Money Trees is an interdisciplinary history of the crucial decades that shaped the modern American conception of the value of the forest. It begins with early 20th century environmental changes in the Douglas Fir forests of the Pacific Northwest, which led to increasing divisiveness and controversy among foresters. Brock balances this regional story with a national view of the intellectual and political currents that governed forest management, marshaling archival evidence from industry, government, and scientific sources.
An important contribution to environmental scholarship, Money Trees offers a nuanced vision of forestry's history and its past relationship to both wilderness activism and scientific ecology. With fresh perspectives on well-known environmental figures such as Bob Marshall and Gifford Pinchot, it will add to the conversation among scholars in environmental history, history of science, and the history of the American West. It will be welcomed as a key resource across the spectrum of environmental studies, and by anyone interested in natural resources, land management, the role of science in environmentalism, and the modern wilderness movement.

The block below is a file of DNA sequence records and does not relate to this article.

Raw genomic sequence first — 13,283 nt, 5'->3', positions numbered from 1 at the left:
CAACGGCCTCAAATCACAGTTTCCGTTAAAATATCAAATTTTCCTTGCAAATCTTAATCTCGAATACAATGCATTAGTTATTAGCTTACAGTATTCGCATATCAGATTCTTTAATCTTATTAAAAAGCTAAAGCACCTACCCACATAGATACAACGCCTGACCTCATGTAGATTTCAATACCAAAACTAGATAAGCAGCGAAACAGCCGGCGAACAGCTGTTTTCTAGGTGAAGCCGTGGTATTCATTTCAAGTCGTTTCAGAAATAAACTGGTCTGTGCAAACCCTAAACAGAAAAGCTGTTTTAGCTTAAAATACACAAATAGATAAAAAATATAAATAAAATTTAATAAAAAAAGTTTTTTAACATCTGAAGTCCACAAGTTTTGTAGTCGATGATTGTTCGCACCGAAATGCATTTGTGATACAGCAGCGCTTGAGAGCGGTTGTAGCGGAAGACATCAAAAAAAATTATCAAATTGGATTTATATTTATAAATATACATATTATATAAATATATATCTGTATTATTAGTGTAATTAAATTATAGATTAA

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Emily K. Brock is a historian of science and environment. Her work focuses on American natural resource management and the intersections between industry, science, and conservation. She has a Ph.D. from Princeton University and has taught at several universities including Stanford University and the University of South Carolina. She now lives in Berlin, Germany, where she is a research scholar at the Max Planck Institute for the History of Science. This is her first book.